The best tip on pairing wine with pasta is to ignore the pasta and pay attention to the sauce. Pasta is simply a canvas to deliver the accompanying ingredients. Wellness trends come and go, but pasta is forever. Whether you’re a linguine-with-clams loyalist or lifelong rigatoni fan, these pairings will keep hearts happy and glasses filled. If you want to create a pasta meal to remember, the right wine choice can do you a lot of good.

Pasta and wine pairing chart

Tomato Based Pasta + Medium-Bodied Red Wines

Tomato-based sauces are powerful, high acid and are often blended with rich, red meats. Because of the acidity in tomatoes, a relatively tart red with a middle-weight body is your best option. As much as this sounds limiting, there are a ton of different grape varieties (and blends) that will happily fill this role. As you add more richness (meat, cream) you can move up in body, but definitely, keep the fresh acid!

Cheese Pasta + Light-Bodied Red Wines

It’s hard to find a wine that won’t pair fairly well with cheese, so instead, think of this pasta style as an opportunity to try some of the more texture-based, nuanced pairings. For example, a white wine with some creaminess to it, like a Chardonnay, is going to create a congruent pairing and highlight the creaminess in the cheese (think ricotta!). Also, lighter more floral red wines are another awesome pairing partner with tart, intense hard-cheese pasta, especially if there are mushrooms or root vegetables involved in the sauce.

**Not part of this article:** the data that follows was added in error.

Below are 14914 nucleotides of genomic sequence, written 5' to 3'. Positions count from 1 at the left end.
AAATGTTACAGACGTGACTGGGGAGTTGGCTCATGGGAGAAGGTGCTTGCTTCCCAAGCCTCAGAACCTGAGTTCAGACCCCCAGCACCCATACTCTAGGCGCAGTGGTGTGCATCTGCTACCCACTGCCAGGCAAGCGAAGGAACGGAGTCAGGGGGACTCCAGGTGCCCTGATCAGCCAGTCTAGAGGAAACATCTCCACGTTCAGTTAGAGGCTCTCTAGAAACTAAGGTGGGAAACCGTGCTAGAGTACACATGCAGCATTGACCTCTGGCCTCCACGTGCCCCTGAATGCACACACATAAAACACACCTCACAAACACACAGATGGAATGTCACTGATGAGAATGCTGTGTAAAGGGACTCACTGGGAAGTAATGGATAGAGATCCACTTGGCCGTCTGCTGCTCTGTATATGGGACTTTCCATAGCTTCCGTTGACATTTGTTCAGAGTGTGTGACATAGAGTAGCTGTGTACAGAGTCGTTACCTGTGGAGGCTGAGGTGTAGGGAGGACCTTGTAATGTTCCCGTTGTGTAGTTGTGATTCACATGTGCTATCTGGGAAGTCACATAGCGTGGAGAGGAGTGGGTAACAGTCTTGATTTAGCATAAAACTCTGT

Seafood Pasta + Medium-Bodied White Wines

Naturally, medium-bodied white wines are the way to go for most seafood based pasta. One of the most enjoyable, and simple, pasta dishes is spaghetti with prawns, chilli and garlic. This fresh, flavoursome combination comes alive with crisp white wines like Pinot Grigio (that old favourite again!).

Pesto Pasta + Light-Bodied White Wines

While most of us are familiar with the classic pine nut and basil pesto, you can really make pesto with whatever greens and nut pairing you desire: basil-walnut, parsley-pistachio, peanut-cilantro, hazelnut-mint… you get the idea. The real trick to matching these different pestos with wine is by simply acknowledging the green is the centrepiece of the dish. For the most part, you’ll find that herbaceous wines are best suited.

Vegetable Pasta + Light-Bodied White Wines

Spring onions, garlic ramps, artichoke and broccolini often create the backbone of a great primavera, although anything fresh and seasonal will do. The goal of this dish is to really highlight the springy freshness of all the veggies, which is why a light-bodied white wine with floral notes is a great choice. Of course, a well-prepared primavera has major vegetable intensity, so it will need an equally savoury white wine.

This is an edited version of a story that first appeared on WineFolly.